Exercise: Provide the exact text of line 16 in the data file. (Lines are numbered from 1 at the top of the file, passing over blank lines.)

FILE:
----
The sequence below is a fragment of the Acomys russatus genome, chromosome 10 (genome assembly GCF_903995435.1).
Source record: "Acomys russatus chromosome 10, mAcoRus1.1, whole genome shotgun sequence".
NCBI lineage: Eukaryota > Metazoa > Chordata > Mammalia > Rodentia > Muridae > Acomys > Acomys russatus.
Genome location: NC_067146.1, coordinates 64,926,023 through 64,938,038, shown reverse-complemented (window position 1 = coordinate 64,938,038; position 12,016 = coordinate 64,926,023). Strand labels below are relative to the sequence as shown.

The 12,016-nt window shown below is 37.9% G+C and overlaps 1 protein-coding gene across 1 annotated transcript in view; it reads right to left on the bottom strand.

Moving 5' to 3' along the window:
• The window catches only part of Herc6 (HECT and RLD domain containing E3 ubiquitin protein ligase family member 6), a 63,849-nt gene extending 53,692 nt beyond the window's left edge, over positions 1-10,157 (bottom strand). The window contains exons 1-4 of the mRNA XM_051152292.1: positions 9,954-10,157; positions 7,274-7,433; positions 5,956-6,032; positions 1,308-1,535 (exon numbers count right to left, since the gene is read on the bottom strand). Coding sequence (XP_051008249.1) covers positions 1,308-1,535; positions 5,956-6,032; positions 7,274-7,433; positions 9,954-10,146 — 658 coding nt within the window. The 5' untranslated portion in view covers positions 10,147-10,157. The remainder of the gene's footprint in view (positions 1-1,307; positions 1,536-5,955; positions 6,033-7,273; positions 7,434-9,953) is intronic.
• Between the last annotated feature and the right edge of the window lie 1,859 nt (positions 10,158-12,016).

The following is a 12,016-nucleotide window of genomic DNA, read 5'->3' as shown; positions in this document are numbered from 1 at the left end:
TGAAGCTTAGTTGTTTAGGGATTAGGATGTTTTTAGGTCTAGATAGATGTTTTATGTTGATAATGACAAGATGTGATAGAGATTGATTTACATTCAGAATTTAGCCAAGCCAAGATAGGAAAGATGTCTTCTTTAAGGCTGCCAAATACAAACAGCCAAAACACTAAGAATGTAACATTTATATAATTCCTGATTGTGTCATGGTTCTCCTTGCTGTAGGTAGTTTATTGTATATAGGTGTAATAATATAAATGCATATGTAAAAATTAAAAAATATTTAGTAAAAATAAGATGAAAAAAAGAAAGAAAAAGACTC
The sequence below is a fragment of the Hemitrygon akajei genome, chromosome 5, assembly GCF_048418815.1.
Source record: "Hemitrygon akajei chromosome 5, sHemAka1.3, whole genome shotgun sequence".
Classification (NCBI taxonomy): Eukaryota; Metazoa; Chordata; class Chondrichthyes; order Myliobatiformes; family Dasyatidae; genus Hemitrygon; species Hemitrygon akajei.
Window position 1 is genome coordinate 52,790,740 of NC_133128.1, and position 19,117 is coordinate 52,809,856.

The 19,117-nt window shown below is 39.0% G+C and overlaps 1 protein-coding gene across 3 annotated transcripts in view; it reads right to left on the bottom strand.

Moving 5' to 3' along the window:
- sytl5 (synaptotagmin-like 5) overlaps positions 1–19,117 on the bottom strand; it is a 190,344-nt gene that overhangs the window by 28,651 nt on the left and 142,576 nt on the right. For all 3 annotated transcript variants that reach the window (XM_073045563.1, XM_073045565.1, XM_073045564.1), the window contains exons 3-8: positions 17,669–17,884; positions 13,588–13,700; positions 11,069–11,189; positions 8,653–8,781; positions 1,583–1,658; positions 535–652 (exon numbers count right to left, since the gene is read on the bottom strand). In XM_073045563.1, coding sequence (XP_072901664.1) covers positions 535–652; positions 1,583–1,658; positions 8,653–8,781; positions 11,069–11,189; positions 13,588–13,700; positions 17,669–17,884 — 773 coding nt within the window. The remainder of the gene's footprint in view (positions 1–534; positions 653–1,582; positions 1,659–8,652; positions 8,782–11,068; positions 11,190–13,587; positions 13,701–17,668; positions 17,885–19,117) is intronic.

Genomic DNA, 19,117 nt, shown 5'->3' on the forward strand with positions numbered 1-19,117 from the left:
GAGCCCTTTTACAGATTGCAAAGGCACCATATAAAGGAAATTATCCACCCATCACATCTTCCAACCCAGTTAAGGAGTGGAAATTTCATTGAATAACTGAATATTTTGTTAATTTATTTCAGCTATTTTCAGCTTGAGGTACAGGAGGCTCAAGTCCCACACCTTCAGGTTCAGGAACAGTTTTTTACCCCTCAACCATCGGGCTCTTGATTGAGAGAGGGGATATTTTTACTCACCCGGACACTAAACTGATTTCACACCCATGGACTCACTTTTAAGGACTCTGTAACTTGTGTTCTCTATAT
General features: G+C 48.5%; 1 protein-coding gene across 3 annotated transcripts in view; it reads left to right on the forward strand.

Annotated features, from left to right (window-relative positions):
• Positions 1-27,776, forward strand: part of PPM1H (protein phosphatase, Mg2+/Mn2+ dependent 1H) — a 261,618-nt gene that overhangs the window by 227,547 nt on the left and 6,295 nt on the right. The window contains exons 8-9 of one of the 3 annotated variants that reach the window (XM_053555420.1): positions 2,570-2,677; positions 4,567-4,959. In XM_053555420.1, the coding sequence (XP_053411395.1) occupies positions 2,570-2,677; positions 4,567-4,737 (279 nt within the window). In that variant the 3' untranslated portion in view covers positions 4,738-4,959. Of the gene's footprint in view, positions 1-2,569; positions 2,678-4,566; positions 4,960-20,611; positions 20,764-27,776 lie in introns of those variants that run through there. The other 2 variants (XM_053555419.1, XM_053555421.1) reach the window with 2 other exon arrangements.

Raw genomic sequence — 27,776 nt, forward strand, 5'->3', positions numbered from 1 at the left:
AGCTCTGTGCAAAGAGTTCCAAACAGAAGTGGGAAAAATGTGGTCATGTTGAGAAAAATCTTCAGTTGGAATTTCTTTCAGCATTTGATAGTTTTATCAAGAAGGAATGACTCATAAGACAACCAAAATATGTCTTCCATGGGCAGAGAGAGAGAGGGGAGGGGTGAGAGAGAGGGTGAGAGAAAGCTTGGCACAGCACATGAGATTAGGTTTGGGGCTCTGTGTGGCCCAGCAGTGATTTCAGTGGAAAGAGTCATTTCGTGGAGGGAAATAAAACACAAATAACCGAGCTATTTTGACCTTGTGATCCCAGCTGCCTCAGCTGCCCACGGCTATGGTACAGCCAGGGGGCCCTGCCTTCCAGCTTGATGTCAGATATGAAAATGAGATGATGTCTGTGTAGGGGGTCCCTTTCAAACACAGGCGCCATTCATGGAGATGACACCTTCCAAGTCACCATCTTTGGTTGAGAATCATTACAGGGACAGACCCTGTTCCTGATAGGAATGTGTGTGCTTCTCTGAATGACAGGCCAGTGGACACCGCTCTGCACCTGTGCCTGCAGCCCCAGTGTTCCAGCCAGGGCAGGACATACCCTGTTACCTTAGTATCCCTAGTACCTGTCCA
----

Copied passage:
Moving 5' to 3' along the window: